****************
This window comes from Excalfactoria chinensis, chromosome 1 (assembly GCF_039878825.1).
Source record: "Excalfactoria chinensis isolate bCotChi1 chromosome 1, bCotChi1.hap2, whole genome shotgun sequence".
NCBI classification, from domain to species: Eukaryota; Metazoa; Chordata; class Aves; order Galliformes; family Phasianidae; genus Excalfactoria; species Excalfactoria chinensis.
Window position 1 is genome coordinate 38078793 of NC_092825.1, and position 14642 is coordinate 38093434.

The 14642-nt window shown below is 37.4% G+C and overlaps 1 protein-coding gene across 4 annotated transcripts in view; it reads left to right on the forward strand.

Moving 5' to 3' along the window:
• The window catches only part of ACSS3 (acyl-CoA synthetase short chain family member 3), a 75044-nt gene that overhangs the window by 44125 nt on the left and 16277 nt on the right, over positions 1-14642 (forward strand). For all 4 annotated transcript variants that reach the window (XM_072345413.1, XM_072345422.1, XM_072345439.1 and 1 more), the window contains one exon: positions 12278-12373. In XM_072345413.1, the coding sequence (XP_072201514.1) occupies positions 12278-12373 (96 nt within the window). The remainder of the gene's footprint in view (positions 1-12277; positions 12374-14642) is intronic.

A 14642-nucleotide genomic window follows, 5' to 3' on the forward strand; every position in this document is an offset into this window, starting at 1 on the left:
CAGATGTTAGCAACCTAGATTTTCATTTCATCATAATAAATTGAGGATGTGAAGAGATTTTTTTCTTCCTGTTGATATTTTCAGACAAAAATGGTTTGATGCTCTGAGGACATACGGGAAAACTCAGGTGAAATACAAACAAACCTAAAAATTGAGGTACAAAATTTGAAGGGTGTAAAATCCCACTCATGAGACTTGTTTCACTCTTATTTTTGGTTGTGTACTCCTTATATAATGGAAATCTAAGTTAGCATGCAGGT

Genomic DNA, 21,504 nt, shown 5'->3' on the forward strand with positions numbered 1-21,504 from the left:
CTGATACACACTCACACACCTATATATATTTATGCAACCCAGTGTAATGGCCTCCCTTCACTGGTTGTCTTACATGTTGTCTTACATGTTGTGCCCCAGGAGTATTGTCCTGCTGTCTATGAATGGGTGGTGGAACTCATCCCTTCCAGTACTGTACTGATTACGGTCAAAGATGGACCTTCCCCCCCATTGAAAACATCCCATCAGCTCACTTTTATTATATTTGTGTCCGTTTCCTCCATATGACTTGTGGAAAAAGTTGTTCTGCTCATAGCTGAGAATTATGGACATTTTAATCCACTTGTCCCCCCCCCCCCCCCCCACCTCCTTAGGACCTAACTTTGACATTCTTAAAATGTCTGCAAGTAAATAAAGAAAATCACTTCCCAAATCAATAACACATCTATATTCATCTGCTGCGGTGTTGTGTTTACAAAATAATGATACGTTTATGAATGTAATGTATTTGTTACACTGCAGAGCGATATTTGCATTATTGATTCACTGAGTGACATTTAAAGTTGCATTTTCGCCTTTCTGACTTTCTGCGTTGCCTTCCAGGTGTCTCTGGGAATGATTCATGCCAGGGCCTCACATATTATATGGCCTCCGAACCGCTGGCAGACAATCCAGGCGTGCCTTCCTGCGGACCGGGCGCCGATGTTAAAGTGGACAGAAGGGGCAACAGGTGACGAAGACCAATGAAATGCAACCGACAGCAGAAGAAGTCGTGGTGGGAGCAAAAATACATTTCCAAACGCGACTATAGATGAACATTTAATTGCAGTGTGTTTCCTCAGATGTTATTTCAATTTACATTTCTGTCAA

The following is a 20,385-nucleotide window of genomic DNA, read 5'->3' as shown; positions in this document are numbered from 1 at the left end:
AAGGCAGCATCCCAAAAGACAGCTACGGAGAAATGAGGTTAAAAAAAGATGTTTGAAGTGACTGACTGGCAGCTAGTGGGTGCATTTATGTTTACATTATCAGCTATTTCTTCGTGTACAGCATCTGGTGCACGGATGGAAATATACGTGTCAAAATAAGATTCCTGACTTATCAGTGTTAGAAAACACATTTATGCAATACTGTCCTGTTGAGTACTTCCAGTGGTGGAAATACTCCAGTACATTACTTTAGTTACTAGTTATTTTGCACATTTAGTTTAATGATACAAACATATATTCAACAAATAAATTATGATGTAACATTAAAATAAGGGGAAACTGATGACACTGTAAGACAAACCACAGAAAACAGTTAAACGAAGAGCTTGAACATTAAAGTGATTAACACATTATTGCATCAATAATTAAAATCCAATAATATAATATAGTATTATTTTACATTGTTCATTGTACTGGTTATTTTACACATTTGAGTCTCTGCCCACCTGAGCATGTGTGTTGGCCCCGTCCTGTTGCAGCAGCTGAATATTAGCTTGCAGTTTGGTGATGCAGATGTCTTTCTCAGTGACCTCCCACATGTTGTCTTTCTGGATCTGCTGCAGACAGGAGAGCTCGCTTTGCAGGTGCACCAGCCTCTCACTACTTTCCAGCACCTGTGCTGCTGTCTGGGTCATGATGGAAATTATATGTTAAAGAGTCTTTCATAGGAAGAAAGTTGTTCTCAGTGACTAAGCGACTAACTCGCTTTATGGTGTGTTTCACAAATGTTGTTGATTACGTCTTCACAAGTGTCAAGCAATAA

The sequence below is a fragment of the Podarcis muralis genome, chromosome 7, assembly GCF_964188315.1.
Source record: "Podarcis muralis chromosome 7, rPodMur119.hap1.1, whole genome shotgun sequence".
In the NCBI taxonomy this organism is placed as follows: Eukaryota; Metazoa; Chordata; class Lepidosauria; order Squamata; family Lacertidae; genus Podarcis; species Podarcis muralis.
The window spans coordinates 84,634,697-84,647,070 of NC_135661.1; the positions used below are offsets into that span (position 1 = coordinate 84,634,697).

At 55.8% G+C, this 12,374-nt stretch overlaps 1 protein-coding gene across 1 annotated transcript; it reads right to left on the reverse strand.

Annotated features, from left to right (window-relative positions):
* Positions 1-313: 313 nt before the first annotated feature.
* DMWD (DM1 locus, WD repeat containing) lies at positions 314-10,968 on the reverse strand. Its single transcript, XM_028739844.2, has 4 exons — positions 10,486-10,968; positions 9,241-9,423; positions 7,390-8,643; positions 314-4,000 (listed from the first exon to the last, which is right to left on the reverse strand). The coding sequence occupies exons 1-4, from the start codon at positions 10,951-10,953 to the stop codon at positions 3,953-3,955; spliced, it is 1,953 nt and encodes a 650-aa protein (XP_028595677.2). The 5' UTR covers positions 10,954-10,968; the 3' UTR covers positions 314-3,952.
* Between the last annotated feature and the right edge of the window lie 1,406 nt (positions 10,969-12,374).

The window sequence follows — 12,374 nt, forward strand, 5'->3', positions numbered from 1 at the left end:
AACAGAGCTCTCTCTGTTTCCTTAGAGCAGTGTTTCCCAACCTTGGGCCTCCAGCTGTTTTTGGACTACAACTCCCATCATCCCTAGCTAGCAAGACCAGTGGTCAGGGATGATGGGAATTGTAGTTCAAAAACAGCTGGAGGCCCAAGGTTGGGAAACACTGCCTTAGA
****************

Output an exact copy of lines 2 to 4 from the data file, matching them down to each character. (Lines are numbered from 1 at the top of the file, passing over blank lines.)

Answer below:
Source record: "Excalfactoria chinensis isolate bCotChi1 chromosome 1, bCotChi1.hap2, whole genome shotgun sequence".
NCBI classification, from domain to species: Eukaryota; Metazoa; Chordata; class Aves; order Galliformes; family Phasianidae; genus Excalfactoria; species Excalfactoria chinensis.
Window position 1 is genome coordinate 38078793 of NC_092825.1, and position 14642 is coordinate 38093434.